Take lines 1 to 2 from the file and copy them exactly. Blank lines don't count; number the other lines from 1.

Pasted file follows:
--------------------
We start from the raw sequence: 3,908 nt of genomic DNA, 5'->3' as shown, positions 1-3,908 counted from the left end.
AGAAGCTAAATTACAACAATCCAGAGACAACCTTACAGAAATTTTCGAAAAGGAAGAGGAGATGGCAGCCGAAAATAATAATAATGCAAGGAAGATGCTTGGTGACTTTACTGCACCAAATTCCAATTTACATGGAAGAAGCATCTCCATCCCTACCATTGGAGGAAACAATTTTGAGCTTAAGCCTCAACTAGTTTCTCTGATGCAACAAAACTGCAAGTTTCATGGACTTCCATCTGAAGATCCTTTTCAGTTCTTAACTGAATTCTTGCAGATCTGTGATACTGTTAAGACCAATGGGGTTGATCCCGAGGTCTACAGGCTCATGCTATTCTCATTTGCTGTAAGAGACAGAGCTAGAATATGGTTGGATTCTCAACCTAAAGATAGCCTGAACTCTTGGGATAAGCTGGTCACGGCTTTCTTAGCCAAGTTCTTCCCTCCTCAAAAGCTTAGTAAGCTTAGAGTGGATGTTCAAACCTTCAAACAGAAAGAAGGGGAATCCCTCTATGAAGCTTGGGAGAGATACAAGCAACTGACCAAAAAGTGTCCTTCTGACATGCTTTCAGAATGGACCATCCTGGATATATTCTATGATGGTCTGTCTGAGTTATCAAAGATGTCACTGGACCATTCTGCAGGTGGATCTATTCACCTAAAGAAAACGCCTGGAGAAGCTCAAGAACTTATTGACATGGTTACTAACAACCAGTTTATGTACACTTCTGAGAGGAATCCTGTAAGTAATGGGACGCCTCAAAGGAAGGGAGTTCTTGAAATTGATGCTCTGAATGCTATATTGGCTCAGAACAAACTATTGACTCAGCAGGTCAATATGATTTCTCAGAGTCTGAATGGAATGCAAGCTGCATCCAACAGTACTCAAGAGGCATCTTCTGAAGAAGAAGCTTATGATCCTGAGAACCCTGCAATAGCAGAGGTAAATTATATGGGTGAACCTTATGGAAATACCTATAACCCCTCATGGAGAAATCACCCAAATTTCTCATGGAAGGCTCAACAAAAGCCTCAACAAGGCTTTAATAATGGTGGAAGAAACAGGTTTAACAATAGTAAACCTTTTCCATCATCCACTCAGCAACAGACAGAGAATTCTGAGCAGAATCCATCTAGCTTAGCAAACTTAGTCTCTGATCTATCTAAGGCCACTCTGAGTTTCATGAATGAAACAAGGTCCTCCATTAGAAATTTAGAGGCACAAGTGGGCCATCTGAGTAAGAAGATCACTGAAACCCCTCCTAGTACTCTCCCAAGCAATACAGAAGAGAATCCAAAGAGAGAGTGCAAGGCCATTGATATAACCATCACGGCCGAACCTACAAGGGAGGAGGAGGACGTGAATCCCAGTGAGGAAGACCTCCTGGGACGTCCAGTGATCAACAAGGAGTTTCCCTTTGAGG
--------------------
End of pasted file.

We start from the raw sequence: 3,908 nt of genomic DNA, 5'->3' as shown, positions 1-3,908 counted from the left end.
AGAAGCTAAATTACAACAATCCAGAGACAACCTTACAGAAATTTTCGAAAAGGAAGAGGAGATGGCAGCCGAAAATAATAATAATGCAAGGAAGATGCTTGGTGACTTTACTGCACCAAATTCCAATTTACATGGAAGAAGCATCTCCATCCCTACCATTGGAGGAAACAATTTTGAGCTTAAGCCTCAACTAGTTTCTCTGATGCAACAAAACTGCAAGTTTCATGGACTTCCATCTGAAGATCCTTTTCAGTTCTTAACTGAATTCTTGCAGATCTGTGATACTGTTAAGACCAATGGGGTTGATCCCGAGGTCTACAGGCTCATGCTATTCTCATTTGCTGTAAGAGACAGAGCTAGAATATGGTTGGATTCTCAACCTAAAGATAGCCTGAACTCTTGGGATAAGCTGGTCACGGCTTTCTTAGCCAAGTTCTTCCCTCCTCAAAAGCTTAGTAAGCTTAGAGTGGATGTTCAAACCTTCAAACAGAAAGAAGGGGAATCCCTCTATGAAGCTTGGGAGAGATACAAGCAACTGACCAAAAAGTGTCCTTCTGACATGCTTTCAGAATGGACCATCCTGGATATATTCTATGATGGTCTGTCTGAGTTATCAAAGATGTCACTGGACCATTCTGCAGGTGGATCTATTCACCTAAAGAAAACGCCTGGAGAAGCTCAAGAACTTATTGACATGGTTACTAACAACCAGTTTATGTACACTTCTGAGAGGAATCCTGTAAGTAATGGGACGCCTCAAAGGAAGGGAGTTCTTGAAATTGATGCTCTGAATGCTATATTGGCTCAGAACAAACTATTGACTCAGCAGGTCAATATGATTTCTCAGAGTCTGAATGGAATGCAAGCTGCATCCAACAGTACTCAAGAGGCATCTTCTGAAGAAGAAGCTTATGATCCTGAGAACCCTGCAATAGCAGAGGTAAATTATATGGGTGAACCTTATGGAAATACCTATAACCCCTCATGGAGAAATCACCCAAATTTCTCATGGAAGGCTCAACAAAAGCCTCAACAAGGCTTTAATAATGGTGGAAGAAACAGGTTTAACAATAGTAAACCTTTTCCATCATCCACTCAGCAACAGACAGAGAATTCTGAGCAGAATCCATCTAGCTTAGCAAACTTAGTCTCTGATCTATCTAAGGCCACTCTGAGTTTCATGAATGAAACAAGGTCCTCCATTAGAAATTTAGAGGCACAAGTGGGCCATCTGAGTAAGAAGATCACTGAAACCCCTCCTAGTACTCTCCCAAGCAATACAGAAGAGAATCCAAAGAGAGAGTGCAAGGCCATTGATATAACCATCACGGCCGAACCTACAAGGGAGGAGGAGGACGTGAATCCCAGTGAGGAAGACCTCCTGGGACGTCCAGTGATCAACAAGGAGTTTCCCTTTGAGG